THE VIEW FROM HERE
This is written the day before the vice presidential debate. Neither vice presidential candidate, Indiana governor Mike Pence nor Virginia senator Tim Kaine, are particularly well known outside their home state. The best that can be said from the perspective of the Donald Trump campaign is that the debate will likely move attention away from a pretty bad week dominated by the candidate’s taxes and, rather bizarrely, the story of his dealings with a Miss Universe beauty queen in the 1990’s.
As an overall comment, even by the standards of recent presidential campaign debate, the discourse this year has been pretty lame. Yes, character matters, as does temperament and the physical health of the candidate, and actions taken 20 or 30 years ago provide some insight into what type of person the nominee is. On the other hand, voters have a right to understand where the candidates stand on major issues.
One such issue is health care. Before the advent of President Obama’s health care plan, often called Obamacare, passed by one vote during President Obama’s second year in office, no one would have said that the United States had an ideal health system. There were a large numbers of uninsured citizens, sometimes onerous preexisting condition requirements and a mostly employer paid system that divorced the paying decision from the needs of recipients.
Nevertheless, it is becoming increasingly clear that Obamacare is not the answer, and not just because of broken promises assuring people that they could keep health coverage that they like. Indeed, no less a leading Democrat than Bill Clinton sharply attacked the current system this week. Mr. Clinton pointed to people “with premiums doubled and their coverage cut in half”, as well as “small businesspeople and individuals who make just a little too much to get any of these subsidies.” An analysis in The New York Times this week said that the law “will have to change to survive.”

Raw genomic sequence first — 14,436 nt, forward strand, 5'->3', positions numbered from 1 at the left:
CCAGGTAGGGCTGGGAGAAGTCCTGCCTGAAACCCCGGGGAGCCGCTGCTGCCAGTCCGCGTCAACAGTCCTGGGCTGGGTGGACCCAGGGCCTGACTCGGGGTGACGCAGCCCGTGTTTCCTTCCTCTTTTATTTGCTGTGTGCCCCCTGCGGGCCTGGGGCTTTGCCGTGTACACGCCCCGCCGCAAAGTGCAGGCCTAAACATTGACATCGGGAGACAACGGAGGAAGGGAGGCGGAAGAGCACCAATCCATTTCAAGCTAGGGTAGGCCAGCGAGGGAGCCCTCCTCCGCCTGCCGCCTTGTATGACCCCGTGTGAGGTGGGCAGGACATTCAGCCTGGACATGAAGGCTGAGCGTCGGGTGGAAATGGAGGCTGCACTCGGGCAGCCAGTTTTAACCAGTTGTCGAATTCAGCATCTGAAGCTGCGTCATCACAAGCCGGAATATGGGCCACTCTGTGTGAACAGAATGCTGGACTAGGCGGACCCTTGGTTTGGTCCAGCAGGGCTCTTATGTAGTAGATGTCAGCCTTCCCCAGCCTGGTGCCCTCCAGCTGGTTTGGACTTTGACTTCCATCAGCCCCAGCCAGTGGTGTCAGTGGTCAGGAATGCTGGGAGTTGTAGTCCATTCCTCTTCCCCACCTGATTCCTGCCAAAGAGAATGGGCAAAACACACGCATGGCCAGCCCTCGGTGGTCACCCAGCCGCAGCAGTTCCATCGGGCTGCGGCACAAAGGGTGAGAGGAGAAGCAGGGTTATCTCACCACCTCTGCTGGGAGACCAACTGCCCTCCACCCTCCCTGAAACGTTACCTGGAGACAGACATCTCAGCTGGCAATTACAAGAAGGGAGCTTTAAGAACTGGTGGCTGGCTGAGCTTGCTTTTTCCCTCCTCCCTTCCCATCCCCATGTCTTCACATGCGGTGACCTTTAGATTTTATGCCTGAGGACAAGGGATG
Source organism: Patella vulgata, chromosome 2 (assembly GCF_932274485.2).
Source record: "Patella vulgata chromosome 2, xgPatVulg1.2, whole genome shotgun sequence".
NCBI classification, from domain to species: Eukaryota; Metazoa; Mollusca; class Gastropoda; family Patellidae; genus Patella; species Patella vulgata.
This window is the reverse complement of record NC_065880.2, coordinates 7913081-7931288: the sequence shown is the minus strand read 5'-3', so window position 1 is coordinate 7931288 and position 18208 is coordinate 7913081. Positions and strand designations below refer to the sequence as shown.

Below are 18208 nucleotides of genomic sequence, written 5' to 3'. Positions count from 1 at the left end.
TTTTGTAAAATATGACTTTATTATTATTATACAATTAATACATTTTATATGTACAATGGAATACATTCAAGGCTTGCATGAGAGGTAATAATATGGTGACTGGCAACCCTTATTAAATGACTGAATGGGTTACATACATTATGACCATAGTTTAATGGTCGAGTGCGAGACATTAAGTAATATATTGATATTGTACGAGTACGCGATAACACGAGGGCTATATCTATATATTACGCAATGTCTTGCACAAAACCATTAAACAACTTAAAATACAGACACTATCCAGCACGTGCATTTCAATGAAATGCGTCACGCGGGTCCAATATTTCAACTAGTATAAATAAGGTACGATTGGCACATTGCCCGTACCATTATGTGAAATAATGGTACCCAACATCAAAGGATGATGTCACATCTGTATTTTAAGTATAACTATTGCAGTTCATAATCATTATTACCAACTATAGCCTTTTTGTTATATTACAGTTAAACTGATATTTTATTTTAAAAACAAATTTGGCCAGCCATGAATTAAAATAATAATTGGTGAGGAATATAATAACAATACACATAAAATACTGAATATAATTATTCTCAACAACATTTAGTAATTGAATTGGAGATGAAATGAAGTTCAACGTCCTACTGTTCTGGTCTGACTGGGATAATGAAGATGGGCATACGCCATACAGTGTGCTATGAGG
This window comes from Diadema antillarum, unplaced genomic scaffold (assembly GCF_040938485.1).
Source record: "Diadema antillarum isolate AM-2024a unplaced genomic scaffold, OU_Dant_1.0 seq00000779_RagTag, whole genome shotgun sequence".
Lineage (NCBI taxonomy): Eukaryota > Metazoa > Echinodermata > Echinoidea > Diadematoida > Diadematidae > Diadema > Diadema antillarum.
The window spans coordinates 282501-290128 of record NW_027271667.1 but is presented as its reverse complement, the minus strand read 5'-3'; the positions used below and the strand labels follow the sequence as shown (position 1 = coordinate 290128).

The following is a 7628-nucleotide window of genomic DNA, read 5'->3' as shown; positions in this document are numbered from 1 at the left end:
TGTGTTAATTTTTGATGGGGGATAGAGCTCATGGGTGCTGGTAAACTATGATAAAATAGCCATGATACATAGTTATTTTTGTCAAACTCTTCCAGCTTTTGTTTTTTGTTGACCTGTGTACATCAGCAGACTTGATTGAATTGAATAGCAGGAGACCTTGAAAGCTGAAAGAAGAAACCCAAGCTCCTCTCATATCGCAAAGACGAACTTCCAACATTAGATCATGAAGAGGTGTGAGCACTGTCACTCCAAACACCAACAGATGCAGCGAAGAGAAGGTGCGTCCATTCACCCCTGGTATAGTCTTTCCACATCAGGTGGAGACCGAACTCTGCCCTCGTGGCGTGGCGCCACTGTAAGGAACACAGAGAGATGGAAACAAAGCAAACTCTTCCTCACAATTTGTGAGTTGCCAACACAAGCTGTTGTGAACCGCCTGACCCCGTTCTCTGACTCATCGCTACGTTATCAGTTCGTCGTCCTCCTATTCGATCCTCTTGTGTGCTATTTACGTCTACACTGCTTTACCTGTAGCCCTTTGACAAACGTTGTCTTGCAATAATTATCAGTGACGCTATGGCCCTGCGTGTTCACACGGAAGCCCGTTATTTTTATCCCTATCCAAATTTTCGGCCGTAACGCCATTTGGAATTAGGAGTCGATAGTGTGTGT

Under Obamacare, the newly established exchanges for individual purchasers (as opposed to employers) have proved too expensive for many consumers, but also unprofitable for many insurers. While the law provides for penalties for nonpurchasers of insurance, the policies offered have not proved attractive to many young, healthy consumers, who have chosen to go without coverage.
In addition, as mentioned by Mr. Clinton, many relatively small businesses are hit hard by the new program, especially employers of over 50 employers now required to offer coverage to workers with 30 or more hours a week or be hit with a “pay or play” penalty. In addition to bearing the risk of sharply higher premiums, employers are also deeply unhappy about the administrative and paperwork burden of the new law.
It is difficult to know what a President Donald Trump or a President Hillary Clinton would do about health care. Mr. Trump pledges to repeal Obamacare, something he presumably could do (or at least defund it) with both houses of Congress in GOP hands. However, he would quickly come under pressure to come up with substitute measure that are not just a restoration of the unsatisfactory system before Obamacare and would have to deal with people who regard Obamacare premium subsidies as an entitlement. We have heard nothing about this.
Ms. Clinton promises to improve Obamacare and sometimes makes noises about a “single payer” (critics would say socialized) system, but she would have zero chances of enacting this system if, as almost everyone expects, the GOP controls at least one house of Congress after the election. We are very light on details from her as well.
And of course, there are many other important issues that have received almost no discussion so far in the race. Reform of the Social Security system, which is projected to run out of money to pay promised benefits within 20 years, is another key topic. But focusing on issues like health care and Social Security seems beyond the pale in this strange political year.